Rather than creating everything from scratch, they took a "kitbash" approach to building some of the key assets, by licensing 3D kits and pre-existing models (from Kitbash3D, Turbosquid and Unreal’s Marketplace). Tedechi used these as the base to build and design principal assets such as the Mech robots and the warzone environment. Dulull was able to animate the assets and FX in realtime within Unreal’s sequencer tool and begin assembling sequences. 

Facial animation of the lead character was more of a challenge. They didn’t have the budget to have a full motion capture session with actors, so they bought “tonnes” of mocap data from Frame Ion Animation, Filmstorm, and Mocap Online and retargeted that data onto the body of the main characters. 

“If someone had said I could pull off a project like this a few years ago... I’d think they were crazy and over-ambitious."

But they still needed to find a way of getting original performance on the face of the character.

“Ronan had this genius idea of using the depth camera inside an iPad (used for facial recognition) to capture the movement of the face and eyeballs of our actor. He also developed a pipeline utilizing the live link in Unreal.”

Actress Kosha Engler, known for her voice work in video games such as Star Wars: Battlefront and Terminator: Resistance, was also the character’s voice artist.  The team was able to record her voice and capture her facial performance at the same time in one session.

“We had to do some tweaks on the facial capture data afterward to bring some of the subtle nuances it was missing, but this is a much quicker way to create an animated face performance than trying to do it all from scratch or spend a fortune on high-end facial capture systems.”

Actress Kosha EnglerActress Kosha Engler with director Hasraf ‘HaZ’ Dulull

Workflow under lockdown

By the time COVID-19 lockdown measures were announced across the UK in mid-March, they were already working in a remote studio workflow. 

“The nature of the production and the tools we used allowed us to work from anywhere, including our home living rooms,” he explains.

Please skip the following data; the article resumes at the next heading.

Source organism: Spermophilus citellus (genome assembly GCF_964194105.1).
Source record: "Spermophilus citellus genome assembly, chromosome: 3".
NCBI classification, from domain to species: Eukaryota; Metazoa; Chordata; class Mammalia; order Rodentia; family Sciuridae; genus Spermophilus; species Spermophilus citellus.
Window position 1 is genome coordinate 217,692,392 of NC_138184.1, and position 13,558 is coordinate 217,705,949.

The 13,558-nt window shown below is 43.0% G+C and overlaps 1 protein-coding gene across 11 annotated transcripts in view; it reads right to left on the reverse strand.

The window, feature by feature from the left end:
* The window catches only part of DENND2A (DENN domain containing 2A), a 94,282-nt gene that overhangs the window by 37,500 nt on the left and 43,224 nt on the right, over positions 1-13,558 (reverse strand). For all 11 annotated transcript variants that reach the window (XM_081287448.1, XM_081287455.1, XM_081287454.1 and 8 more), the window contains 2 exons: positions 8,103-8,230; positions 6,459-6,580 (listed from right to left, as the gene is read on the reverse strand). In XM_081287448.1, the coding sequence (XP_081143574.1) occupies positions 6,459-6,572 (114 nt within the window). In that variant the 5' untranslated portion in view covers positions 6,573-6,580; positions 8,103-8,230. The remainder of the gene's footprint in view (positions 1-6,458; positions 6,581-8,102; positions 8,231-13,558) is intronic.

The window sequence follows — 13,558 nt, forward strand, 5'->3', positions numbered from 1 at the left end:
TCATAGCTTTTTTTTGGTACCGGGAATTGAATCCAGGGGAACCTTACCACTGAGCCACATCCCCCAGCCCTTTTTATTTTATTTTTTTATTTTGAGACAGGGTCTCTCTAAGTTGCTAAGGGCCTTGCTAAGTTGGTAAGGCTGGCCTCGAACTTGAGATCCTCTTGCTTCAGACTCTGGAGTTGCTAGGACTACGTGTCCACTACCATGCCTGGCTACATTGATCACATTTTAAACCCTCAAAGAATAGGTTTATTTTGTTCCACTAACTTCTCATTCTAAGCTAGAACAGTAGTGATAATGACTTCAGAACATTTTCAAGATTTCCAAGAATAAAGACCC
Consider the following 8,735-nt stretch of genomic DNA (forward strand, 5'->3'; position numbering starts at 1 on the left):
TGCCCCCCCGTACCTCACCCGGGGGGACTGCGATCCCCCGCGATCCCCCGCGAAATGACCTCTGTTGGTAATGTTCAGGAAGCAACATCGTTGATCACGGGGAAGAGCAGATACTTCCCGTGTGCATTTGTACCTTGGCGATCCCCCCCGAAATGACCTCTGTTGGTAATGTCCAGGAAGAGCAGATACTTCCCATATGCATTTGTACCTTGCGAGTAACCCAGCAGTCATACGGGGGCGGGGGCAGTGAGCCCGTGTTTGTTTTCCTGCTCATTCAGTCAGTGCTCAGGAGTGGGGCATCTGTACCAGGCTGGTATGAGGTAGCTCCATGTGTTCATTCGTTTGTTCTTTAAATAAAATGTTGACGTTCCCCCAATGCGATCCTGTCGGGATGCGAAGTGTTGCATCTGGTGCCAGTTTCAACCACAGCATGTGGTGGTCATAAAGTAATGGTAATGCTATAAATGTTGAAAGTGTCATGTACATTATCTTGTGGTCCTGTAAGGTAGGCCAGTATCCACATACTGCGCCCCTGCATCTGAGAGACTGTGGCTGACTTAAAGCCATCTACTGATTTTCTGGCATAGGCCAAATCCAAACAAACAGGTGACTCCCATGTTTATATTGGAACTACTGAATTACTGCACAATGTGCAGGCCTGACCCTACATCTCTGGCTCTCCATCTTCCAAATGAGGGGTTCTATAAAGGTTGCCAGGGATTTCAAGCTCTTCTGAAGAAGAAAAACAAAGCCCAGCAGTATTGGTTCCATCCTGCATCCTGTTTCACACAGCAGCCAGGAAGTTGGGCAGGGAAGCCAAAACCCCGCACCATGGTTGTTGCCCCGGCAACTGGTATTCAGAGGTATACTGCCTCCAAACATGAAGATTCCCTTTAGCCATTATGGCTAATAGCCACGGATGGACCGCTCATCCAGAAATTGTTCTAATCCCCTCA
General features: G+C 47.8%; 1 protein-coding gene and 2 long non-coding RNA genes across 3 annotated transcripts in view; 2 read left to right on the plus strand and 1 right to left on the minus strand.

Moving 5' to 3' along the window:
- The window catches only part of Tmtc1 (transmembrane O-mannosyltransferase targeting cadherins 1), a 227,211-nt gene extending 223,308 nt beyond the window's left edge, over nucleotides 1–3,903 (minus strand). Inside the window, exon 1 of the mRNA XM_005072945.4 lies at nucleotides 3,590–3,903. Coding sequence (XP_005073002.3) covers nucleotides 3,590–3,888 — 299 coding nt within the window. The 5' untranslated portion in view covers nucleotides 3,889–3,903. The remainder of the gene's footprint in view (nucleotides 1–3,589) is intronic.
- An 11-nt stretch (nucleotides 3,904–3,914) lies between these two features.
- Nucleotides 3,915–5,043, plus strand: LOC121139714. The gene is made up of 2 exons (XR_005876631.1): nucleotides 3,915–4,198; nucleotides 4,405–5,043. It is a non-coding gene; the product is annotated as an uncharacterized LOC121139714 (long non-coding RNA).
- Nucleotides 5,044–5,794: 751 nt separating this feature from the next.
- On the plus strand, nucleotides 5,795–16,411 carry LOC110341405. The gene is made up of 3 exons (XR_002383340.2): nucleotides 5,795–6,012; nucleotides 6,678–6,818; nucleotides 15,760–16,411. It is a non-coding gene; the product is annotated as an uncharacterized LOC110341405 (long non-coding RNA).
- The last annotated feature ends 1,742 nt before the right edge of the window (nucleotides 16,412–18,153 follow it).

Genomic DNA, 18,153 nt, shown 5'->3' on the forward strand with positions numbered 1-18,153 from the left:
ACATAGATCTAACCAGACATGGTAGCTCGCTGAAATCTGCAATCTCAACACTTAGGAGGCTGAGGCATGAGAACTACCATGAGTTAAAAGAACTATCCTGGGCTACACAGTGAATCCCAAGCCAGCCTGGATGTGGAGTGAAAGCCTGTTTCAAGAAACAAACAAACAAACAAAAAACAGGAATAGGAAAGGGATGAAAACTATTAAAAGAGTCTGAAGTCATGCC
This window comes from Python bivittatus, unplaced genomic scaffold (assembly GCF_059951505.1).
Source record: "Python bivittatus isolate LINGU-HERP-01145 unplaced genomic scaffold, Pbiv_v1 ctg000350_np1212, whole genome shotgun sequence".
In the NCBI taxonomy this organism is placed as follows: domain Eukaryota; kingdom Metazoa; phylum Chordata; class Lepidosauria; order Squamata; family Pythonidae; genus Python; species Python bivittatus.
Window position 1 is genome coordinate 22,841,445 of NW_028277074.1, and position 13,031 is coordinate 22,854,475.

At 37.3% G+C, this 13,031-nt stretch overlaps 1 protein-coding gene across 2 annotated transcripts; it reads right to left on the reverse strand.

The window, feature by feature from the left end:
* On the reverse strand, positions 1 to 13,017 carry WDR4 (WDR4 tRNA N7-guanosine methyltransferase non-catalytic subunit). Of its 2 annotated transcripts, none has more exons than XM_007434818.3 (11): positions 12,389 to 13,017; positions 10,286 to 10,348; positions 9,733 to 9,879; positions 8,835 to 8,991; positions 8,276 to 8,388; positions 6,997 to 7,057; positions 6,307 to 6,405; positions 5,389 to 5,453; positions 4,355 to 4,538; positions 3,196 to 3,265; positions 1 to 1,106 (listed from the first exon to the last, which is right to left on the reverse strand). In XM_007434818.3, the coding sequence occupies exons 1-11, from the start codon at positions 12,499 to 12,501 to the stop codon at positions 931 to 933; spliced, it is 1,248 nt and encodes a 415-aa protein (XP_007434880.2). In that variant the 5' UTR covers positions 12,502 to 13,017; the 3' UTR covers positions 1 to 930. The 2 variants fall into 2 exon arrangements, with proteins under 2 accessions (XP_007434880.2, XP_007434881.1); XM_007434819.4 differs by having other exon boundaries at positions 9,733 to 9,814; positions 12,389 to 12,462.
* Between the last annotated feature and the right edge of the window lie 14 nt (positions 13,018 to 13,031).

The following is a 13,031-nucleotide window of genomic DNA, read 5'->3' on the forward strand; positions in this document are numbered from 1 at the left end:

While Tedechi concentrated on building environments and robot assets and Eytan was busy with the character animation and pipeline side of things in Unreal, Dulull was exploring camera moves and creating each shot. 

“My style as a director is to be hands-on and this project suited this perfectly. I would ask Andrea for specific assets, take those and build out all the shots, light them and animate before putting them into an edit (Davinci Resolve 16), while Ronan would rig the characters and troubleshoot any technical issues.”

Hasraf \u2018HaZ\u2019 DulullHasraf ‘HaZ’ Dulull

They used a 1TB Dropbox as a back-up store and share repository and communicated via Skype screen sharing and WhatsApp. To keep production tasks and schedules on track, they used an online management system called Trello to help them coordinate the collaborative workflow and assign tasks.

“It’s far better than using email to communicate and tracking long email threads is a nightmare. Plus, Trello is free for a certain number of users. It’s like a big index card system (which also has Dropbox integration), so we could all make notes and move the cards around informing us who was using certain things. We also used Vimeo Pro to upload and share the latest versions with timecode annotations. For instance, Andrea could see how I’d used an asset and then work on refining that certain angle.”

“I felt like James Cameron making Avatar. I treated it like a real-world camera with real-world lens decisions. I was able to review takes and shots instantly."

Virtual camera work

A large part of the film takes place in a war zone, for which Dulull wanted a visceral, raw, handheld action vibe to the camera work.

“I soon realized that trying to keyframe that level of animation would have been too slow and unproductive.”

He turned to DragonFly, a virtual camera plugin for Unreal (also available for Unity 3D and Autodesk Maya) built by Glassbox Technologies with input from Hollywood previz giants The Third Floor.  

With the plugin, its companion iPad app, and Gamevice controllers, Dulull had a lightweight virtual camera in his hands.

“It was such a tight schedule that learning a new toolset was really tricky, but I wanted to use the camera for elements in the virtual cinematography I knew I couldn’t animate.”

Director Hasraf \u2018HaZ\u2019 Dulull using the virtual cameraDirector Hasraf ‘HaZ’ Dulull using the virtual camera